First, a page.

That said, and still in the spirit of co-operation among the parties in this matter, I hope we can continue the debate.

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10:25 a.m.

Reform

Chuck Strahl Fraser Valley East, BC

Point of order.

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10:25 a.m.

The Acting Speaker (Mrs. Ringuette-Maltais)

The hon. whip of the Reform Party has to be in his seat in order to be recognized.

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10:25 a.m.

An hon. member

He is.

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10:25 a.m.

Reform

Chuck Strahl Fraser Valley East, BC

Madam Speaker, I would like to reinforce the position taken by the government whip. The Chair has acted entirely appropriately in this case. She asked repeatedly for speakers, for anybody to stand. There was no attempt to rush things through at all that I could see. I do not agree, of course, with the time limitations and some of the other things that are going on, but the Chair has acted appropriately.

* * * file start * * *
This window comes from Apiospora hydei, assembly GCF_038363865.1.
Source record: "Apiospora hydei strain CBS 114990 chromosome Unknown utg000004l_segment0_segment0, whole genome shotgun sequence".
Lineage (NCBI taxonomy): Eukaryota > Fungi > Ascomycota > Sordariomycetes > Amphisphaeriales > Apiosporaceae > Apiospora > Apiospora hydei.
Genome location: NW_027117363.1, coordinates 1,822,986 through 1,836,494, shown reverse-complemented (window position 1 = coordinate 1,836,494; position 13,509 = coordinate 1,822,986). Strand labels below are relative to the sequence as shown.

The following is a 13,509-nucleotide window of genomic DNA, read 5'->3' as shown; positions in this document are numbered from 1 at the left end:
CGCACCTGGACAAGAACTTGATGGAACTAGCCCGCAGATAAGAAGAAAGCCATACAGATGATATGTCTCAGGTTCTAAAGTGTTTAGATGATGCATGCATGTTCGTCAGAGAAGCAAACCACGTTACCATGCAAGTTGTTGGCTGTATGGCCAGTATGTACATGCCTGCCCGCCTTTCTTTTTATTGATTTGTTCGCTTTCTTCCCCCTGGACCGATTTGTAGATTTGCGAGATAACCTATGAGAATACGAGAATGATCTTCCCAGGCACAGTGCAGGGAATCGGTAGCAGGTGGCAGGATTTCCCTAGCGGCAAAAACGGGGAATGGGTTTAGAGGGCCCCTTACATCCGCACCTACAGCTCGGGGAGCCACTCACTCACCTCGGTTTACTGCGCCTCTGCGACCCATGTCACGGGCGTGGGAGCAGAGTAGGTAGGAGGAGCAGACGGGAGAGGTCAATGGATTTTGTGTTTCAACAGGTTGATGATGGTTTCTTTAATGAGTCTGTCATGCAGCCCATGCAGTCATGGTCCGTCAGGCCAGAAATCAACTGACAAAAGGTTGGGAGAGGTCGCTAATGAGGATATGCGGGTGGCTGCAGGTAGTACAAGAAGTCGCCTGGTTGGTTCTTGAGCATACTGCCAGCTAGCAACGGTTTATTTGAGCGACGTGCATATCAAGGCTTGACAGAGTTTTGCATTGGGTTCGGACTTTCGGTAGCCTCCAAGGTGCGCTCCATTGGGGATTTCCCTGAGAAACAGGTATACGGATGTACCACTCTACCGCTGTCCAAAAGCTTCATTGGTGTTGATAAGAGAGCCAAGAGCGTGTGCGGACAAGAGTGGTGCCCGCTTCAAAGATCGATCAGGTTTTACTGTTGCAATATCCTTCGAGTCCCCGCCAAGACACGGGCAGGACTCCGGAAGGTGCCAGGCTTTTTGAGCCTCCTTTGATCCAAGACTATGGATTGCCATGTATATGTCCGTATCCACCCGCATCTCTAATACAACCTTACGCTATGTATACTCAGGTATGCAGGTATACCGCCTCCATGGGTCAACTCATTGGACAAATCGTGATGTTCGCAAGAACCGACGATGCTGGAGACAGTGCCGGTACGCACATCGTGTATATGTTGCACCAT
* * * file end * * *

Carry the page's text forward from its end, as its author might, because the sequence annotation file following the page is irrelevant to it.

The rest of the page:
By all means, if somebody wants to debate, then we will not stand in the way of doing it. However, the Chair is absolutely right.

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10:30 a.m.

The Acting Speaker (Mrs. Ringuette-Maltais)

Thank you very much. However, you will appreciate that if members wish to speak and have put forth their name on the speaking list, they should be in the House when it is their time for debate.

Accordingly, we are resuming debate with the hon. member for Mercier.

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10:30 a.m.

Bloc

René Laurin Joliette, QC

Madam Speaker, again in the spirit of co-operation, I think a member on the Liberal side rose to speak, but you perhaps did not see him. As we usually alternate our speeches, we are prepared to have you recognize the Liberal member who rose.

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10:30 a.m.

The Acting Speaker (Mrs. Ringuette-Maltais)

I have just recognized the hon. member for Mercier in this debate. Does she wish to continue the debate?

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10:30 a.m.

Bloc

Francine Lalonde Mercier, QC

Yes, Madam Speaker, after almost losing my turn because I hoped that the hon. member across the way would rise in his place. I would like to speak to Bill C-29 this morning, with the government having just imposed an unacceptable gag.